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Joseph M. Haggar Jr., who headed Haggar Corp. for two decades and was instrumental in a number of innovations in the men’s casual slacks market, died June 1 of heart disease at his home in Dallas. He was 87.
The son of company founder Joseph Haggar, known as “J.M.,” and younger brother of longtime company head Edmond Haggar, Haggar served as president and chief executive officer of the company from 1971 until 1991 and retired as chairman in 1995. His son Joseph 3rd, known universally as “Joe Three,” succeeded him as ceo, a post he held until 2005 when the business, publicly held beginning in 1992, was sold to an investment consortium for about $212 million. It is now known as Haggar Clothing Co.
After serving in the U.S. Navy during World War II and obtaining an engineering degree from the University of Notre Dame, Haggar headed the firm’s production and operations, often racing to get new ideas to market before the firm’s archrival Texas competitor, Farah Manufacturing Co. of El Paso. The company was a primary mover in the shift to permanent press in the Fifties and pioneered developments in convenience and comfort, including finished bottoms and its Expandomatic waistband. Like many companies in the bottoms business, it enjoyed the benefits of the double-knit polyester leisure suit boom of the Seventies but, unlike quite a few, managed to survive the category’s “bust” cycle, rebounding through an emphasis on slacks that were dressier and, through its Gallery subbrand, more fashionable.
“Like all the Haggars, Joe was such a gentleman and so positive,” Alan Burks, former chief marketing officer of Haggar and now chairman and ceo of Brands Make Money LLC, a Dallas-based marketing firm, told WWD. “His reaction to just about everything was, ‘We can get this done.’ He could work in the upper echelons of government and industry and relate just as well to a guy on the loading dock. The Haggars are the biggest bunch of regular-guy multimillionaires you’ll ever meet. There was just no pretense whatsoever.”
A two-term Dallas city councilman with a trim physique and a love of golf and hunting, Haggar worked tirelessly and decisively for the bond project that led to the construction of the Dallas/Fort Worth International Airport. According to his son, he was actively involved last spring in helping Mike Rawlings in his successful bid to become mayor of Dallas, although his health deteriorated toward the end of last year. Rawlings previously served as ceo of Pizza Hut and of Haggar’s longtime advertising agency, TracyLocke.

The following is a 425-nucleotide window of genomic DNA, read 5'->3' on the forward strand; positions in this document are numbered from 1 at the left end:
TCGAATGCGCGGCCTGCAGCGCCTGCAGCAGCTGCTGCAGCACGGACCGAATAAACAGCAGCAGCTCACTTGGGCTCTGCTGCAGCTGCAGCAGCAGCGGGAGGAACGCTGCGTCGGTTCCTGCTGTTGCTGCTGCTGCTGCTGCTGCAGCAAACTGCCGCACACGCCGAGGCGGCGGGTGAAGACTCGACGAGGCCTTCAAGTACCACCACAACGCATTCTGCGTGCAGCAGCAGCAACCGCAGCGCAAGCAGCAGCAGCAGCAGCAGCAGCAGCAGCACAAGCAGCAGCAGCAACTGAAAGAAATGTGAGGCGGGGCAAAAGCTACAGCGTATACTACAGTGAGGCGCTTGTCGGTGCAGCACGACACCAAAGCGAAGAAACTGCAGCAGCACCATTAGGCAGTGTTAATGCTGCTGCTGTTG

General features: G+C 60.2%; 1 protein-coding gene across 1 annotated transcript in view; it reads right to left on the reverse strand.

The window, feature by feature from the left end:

Although Edmond was the “outside” brother, specializing in marketing and merchandising, the brothers’ roles blurred somewhat following their father’s death in 1987. “They knew each other’s part of the business and always helped each other out,” Joseph 3rd said. “The goal was to help everybody succeed.”
Late in his life, Joseph Jr. earned an odd historical footnote when tapes were released of a phone conversation he had with President Lyndon B. Johnson in 1964. Haggar repeatedly answered “yes, sir” as LBJ requested pants from Haggar and gave specific and occasionally intimate details about his anatomy and how he needed to be fitted, at one point punctuating his detailed request with a loud belch. Any offense Haggar might have taken was in all likelihood mitigated by Johnson’s proclamation that Haggar pants he’d worn previously were “the best I’ve had anywhere in the United States.”
“Joe Haggar Jr. set a high standard for integrity and vision that we still recognize as the benchmark for how the company operates today,” said Michael Stitt, ceo of Haggar. “His philosophy and approach centered around expectation of top performance and results. Joe himself gave what he expected from his entire organization. He will be greatly missed but his legacy will continue at Haggar.”
In addition to his son, Haggar is survived by his wife, the former Isabell Salloum; daughters Lydia Novakov and Marian Bryan; a sister, Rosemary Vaughan, and eight grandchildren.
Haggar’s funeral will be held at 11 a.m. Wednesday at Christ the King Catholic Church, 8017 Preston Rd., in Dallas.
In lieu of flowers, the family has requested that memorials be made to Catholic Schools Scholarship-The Catholic Foundation, in Dallas; St. Joseph’s Residence in Dallas; the regional office of St. Jude Children’s Research Hospital in Irving, Tex., or a charity of one’s choice.